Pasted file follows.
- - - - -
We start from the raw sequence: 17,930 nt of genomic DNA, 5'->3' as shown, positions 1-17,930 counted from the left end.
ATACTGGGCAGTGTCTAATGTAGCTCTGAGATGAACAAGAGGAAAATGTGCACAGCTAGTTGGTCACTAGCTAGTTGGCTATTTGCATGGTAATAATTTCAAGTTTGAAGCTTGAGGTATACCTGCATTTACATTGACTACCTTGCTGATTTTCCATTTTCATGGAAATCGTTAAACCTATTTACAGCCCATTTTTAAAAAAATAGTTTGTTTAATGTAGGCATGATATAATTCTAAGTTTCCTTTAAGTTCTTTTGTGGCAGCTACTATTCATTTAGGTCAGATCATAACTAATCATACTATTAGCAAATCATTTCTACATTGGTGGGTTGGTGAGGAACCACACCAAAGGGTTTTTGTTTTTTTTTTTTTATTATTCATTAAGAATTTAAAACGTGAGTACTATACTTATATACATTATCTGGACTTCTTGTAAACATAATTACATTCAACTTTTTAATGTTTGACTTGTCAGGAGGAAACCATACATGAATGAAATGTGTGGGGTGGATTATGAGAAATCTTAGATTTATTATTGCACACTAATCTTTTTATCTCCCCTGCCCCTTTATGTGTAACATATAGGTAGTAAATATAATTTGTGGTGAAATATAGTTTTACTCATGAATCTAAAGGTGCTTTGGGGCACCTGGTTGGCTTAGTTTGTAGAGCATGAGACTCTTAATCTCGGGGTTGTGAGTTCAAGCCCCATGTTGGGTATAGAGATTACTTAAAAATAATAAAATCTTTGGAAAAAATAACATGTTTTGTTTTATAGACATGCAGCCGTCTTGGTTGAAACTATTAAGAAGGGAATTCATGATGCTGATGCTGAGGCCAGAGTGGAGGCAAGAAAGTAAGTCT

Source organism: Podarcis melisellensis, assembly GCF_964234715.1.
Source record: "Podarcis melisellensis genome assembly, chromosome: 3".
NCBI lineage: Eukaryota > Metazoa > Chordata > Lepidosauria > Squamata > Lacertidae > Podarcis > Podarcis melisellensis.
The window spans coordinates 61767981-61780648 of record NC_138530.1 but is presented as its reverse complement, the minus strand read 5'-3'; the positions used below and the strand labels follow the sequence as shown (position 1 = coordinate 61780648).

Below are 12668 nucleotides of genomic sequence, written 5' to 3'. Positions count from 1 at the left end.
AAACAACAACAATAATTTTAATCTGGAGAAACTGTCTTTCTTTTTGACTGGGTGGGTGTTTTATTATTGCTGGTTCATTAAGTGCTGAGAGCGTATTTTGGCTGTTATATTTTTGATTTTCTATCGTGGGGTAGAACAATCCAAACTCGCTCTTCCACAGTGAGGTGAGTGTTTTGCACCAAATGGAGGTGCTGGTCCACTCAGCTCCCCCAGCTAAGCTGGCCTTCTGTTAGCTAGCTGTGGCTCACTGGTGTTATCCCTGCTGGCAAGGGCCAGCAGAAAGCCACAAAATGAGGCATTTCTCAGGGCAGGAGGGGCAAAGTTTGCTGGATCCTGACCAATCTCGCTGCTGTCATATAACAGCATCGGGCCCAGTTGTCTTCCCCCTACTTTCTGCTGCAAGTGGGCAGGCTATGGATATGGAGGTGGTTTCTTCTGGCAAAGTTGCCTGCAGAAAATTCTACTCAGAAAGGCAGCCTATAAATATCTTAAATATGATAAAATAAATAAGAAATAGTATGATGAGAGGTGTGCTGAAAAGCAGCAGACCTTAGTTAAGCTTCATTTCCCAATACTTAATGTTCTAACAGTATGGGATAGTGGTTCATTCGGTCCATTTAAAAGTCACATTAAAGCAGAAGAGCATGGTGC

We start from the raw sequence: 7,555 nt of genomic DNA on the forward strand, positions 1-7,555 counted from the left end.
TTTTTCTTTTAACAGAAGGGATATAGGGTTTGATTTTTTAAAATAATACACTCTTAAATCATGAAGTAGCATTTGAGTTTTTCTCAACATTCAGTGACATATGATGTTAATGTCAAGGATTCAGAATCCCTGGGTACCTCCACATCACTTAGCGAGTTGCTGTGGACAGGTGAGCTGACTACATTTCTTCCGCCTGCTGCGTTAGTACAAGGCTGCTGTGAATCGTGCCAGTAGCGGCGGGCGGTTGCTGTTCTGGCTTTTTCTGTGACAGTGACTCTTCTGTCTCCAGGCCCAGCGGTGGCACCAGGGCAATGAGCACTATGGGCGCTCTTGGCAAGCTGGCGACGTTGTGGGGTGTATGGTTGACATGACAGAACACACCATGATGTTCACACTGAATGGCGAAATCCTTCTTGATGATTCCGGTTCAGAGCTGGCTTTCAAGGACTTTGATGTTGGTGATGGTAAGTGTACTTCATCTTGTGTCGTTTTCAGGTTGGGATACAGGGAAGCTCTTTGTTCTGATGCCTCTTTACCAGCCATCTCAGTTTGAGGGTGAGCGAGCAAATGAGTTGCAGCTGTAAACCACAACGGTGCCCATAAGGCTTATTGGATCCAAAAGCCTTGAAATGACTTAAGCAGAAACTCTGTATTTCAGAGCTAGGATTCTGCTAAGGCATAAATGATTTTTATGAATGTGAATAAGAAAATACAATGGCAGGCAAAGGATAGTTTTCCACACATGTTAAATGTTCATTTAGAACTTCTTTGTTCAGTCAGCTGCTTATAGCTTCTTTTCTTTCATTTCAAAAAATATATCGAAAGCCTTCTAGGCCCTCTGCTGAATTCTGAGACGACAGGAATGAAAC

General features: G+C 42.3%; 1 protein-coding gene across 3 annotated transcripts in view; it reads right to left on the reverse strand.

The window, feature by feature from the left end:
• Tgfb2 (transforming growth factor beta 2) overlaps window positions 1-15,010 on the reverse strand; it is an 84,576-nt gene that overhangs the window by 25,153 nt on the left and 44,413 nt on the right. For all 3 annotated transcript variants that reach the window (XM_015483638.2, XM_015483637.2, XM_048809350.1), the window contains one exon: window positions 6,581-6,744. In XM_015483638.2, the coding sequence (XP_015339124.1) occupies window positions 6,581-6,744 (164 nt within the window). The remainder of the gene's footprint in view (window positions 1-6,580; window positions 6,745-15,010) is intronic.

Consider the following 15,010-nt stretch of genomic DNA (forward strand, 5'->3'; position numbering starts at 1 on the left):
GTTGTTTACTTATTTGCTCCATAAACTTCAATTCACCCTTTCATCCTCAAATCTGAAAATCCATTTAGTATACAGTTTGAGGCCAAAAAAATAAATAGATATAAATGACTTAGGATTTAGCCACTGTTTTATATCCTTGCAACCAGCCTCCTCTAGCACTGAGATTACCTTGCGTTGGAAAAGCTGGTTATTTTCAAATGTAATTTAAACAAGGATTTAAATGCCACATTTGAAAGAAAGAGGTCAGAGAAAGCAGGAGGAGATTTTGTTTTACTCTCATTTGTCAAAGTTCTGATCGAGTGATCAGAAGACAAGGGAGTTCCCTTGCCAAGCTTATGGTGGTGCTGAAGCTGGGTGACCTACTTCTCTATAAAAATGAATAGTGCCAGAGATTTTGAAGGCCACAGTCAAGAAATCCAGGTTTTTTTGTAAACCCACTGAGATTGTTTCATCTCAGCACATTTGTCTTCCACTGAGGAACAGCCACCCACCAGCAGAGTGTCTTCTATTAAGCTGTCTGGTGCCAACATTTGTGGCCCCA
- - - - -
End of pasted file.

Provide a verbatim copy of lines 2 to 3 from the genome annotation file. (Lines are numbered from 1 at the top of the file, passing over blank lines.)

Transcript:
ATACTGGGCAGTGTCTAATGTAGCTCTGAGATGAACAAGAGGAAAATGTGCACAGCTAGTTGGTCACTAGCTAGTTGGCTATTTGCATGGTAATAATTTCAAGTTTGAAGCTTGAGGTATACCTGCATTTACATTGACTACCTTGCTGATTTTCCATTTTCATGGAAATCGTTAAACCTATTTACAGCCCATTTTTAAAAAAATAGTTTGTTTAATGTAGGCATGATATAATTCTAAGTTTCCTTTAAGTTCTTTTGTGGCAGCTACTATTCATTTAGGTCAGATCATAACTAATCATACTATTAGCAAATCATTTCTACATTGGTGGGTTGGTGAGGAACCACACCAAAGGGTTTTTGTTTTTTTTTTTTTATTATTCATTAAGAATTTAAAACGTGAGTACTATACTTATATACATTATCTGGACTTCTTGTAAACATAATTACATTCAACTTTTTAATGTTTGACTTGTCAGGAGGAAACCATACATGAATGAAATGTGTGGGGTGGATTATGAGAAATCTTAGATTTATTATTGCACACTAATCTTTTTATCTCCCCTGCCCCTTTATGTGTAACATATAGGTAGTAAATATAATTTGTGGTGAAATATAGTTTTACTCATGAATCTAAAGGTGCTTTGGGGCACCTGGTTGGCTTAGTTTGTAGAGCATGAGACTCTTAATCTCGGGGTTGTGAGTTCAAGCCCCATGTTGGGTATAGAGATTACTTAAAAATAATAAAATCTTTGGAAAAAATAACATGTTTTGTTTTATAGACATGCAGCCGTCTTGGTTGAAACTATTAAGAAGGGAATTCATGATGCTGATGCTGAGGCCAGAGTGGAGGCAAGAAAGTAAGTCT

Source organism: Podarcis melisellensis, assembly GCF_964234715.1.